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By Mark Anthony Neal, Ph.D. | Twitter: @NewBlackMan

&

9th Wonder (Patrick Douthit) | Twitter: @9thWonderMusic

 

Wednesday, March 25, 2015.

 

 

we gon’ be alright, nigga, we gonna be alright”--Kendrick Lamar

 

This dark diction has become America's addiction / Those who ain't even black use it /

We gon' keep baggin up this here crack music” -- Malik Yusef, “Crack Music” from Kanye West, Late Registration

 

Consider this if you will as a riff--a riff on post-ness, as in post-Black (though not post-Race); post-Gender; post-Sex; inevitably, post-Human--which gets us to the ghosts in the machine, well before intended, but allows theorist Beth Coleman to make this initial intervention: “The machine by which [B]lackness is produced does not rely on the genitals or teeth or hands but the whole thing...Instead of a small thing being substituted for the whole person, as in a normal perversion, in this case the person is shuttered down. Once emancipated, [B]lack agency must remain a black-market item in order for mastery to be able to respect itself in the morning. Black agency has historical material impact, yet it is invisible.” (Coleman, “Pimp Notes on Autonomy.” from Everything But the Burden: What White People are Taking from Black Culture, ed. Greg Tate, 77, 2003).

 

So to think out-loud towards some things you should consider and provide ordered language to, in the written form, what is this thing that we might call Hip-Hop?  Is it the big-bang theorized towards some explanation of Black pathology or has it more discrete origins? antecedents?  some thing or things  that have called it into existence?  What does it mean that Hip-hop might be a thingness that is produced by and thus tethered to those that were Thingness themselves? And when a Thingness reproduces a thingness--multiple thingnesses through the centuries in fact--how does that thingness sound?  How does Thingness talk?

 

Can Hip-Hop be Pop, if it refuses to be post-Race (or post-Gender or post-Sex?); And if it chooses to be post-Race, is it still Hip-Hop or simply a cheaply-made corporate confection, that is aligned with the Thingness that was said to produce it in the first place; a Thingness itself reduced to some sugary or salty substance that blows away in the wind, like a “product of the Morton Company,” as one of the great poets of that Thingness once said amidst her own ego trip.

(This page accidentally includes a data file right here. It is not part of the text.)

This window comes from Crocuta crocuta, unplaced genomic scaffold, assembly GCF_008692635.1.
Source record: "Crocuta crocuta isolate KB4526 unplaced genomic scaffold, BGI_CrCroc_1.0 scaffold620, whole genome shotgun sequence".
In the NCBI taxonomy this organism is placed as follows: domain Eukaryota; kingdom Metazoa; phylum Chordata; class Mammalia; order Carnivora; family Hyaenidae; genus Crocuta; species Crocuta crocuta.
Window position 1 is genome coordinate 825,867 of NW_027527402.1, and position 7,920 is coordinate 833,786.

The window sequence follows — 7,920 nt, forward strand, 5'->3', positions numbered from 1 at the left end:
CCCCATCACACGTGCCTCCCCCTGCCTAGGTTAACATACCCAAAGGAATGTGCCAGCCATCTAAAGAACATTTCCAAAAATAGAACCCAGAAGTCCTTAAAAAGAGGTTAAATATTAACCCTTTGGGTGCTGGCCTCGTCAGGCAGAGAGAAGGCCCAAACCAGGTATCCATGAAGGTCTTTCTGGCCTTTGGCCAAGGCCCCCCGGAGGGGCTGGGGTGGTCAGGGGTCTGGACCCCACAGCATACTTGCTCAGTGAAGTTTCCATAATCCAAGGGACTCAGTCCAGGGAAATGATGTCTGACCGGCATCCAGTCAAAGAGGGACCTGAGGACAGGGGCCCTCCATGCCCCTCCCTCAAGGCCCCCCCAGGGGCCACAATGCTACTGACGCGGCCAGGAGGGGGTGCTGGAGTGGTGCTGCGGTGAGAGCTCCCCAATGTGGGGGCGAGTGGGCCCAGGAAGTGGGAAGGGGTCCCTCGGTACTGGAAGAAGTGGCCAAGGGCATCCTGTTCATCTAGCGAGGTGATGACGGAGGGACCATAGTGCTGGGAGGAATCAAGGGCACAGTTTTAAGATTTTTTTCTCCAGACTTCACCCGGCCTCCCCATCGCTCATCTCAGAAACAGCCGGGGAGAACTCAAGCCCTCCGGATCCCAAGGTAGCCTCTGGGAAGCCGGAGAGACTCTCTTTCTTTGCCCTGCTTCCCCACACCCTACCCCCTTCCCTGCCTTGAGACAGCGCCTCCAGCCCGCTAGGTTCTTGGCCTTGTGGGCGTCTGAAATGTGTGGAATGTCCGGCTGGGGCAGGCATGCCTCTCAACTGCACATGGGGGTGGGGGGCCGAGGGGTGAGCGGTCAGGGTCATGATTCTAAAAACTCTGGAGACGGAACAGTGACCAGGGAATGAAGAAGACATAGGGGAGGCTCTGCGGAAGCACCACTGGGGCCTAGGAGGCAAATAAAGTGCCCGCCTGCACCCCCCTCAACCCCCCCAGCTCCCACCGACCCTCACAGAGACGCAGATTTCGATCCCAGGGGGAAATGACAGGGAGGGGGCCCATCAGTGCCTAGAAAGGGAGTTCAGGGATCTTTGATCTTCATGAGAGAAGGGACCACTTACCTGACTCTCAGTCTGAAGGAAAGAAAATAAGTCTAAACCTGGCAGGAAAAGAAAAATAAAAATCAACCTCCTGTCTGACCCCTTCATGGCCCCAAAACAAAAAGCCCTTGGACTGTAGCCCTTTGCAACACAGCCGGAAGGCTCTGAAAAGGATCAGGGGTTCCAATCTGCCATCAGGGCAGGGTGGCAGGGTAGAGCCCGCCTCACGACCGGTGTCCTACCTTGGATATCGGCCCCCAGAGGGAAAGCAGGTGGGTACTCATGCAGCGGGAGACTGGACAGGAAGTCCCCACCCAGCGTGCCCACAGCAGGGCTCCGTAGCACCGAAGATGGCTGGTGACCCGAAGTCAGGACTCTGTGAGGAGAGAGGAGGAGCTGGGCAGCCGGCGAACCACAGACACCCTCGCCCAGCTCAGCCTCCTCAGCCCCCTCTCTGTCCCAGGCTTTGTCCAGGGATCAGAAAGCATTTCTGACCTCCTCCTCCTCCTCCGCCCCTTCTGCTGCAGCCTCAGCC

The Thingness has had a name; a throw-away word, now treated as a $500 privilege when uttered by those of some privilege: R.A.T. Judy on the 1s & 2s now, “nigger was for quite some time the term used to designate African American slaves as commodity” (Judy, “On the Question of Nigga Authenticity,” from That’s the Joint!: The Hip-Hop Studies Reader, ed. Murray and Neal, 108, 2011). Judy still on the mix: “Nigger could mean exceptionally hard work, because niggers, by definition are labor commodities (i.e. nigger is an index of productive labor that is somebody else’s property.) A nigger is both productive labor and value...” (109)

 

So to  talk about this Thingness--like what happens when the Thingness speaks? like when that Thingness resists (imagine, for a moment, your chair in revolt), like when this Thingness decides to profit from the thingness it has produced, which under antebellum logic, means theft of both the means of production and the spoils of production.

 

Hip-Hop as acts of resistance that are inherently criminalized, as has been the case with every attempt to flee the plantation/prison/project. So how should the landowners/corporations respond? And there’s no purity in this relationship, as our man about-the-world,Tate, noted on the occasion of a 30th anniversary: “This being America, where as my man A.J.'s basketball coach dad likes to say, ‘They don't pay niggas to sit on the bench,’ hiphop was never going to notgo for the gold as more gold got laid out on the table for the goods that hiphop brought to the market. Problem today is that where hiphop was once a buyer's market in which we, the elite hiphop audience, decided what was street legit, it has now become a seller's market, in which what does or does not get sold as hiphop to the masses is whatever the boardroom approves.”

 

Is the Sigma Alpha Epsilon controversy simply about who possesses the privilege to utter the thingness produced in the name of Thingness, but repurposed by Thingness? And how is thingness and Thingness gendered, and sexed, and sexualized? And what do we do about the pleasure of it all, especially in our drive to identify the pathology and im/a/morality of thingness and Thingness? R. Kelley (Robin, not Robert), weighs in: “the biggest problem with the way social scientist employ the culture concept in their studies of the [B]lack urban poor is their inability to see what it all means to the participants and practitioners. In other words, they do not consider what Clinton (George, that is) calls the “pleasure principle...rather than hear the singer, they analyze the lyrics; rather than hear the drum they study the song title.  Black music, creativity, and experimentation in language, that walk, that talk, that style, must also be understood as sources of visceral and psychic pleasure” (Kelley, Yo’ mama’s disFUNKtional: Fighting the Culture Wars in America, 41, 1997)



And if Hip-hop might be the thingness that Thingness imagines in its own affirmation of post-Thingness (humanity), what might post-post-Thingness look, sound, and feel like?

 

History of Hip-Hop #DukeHipHop: Duke University | Spring Semester 2015

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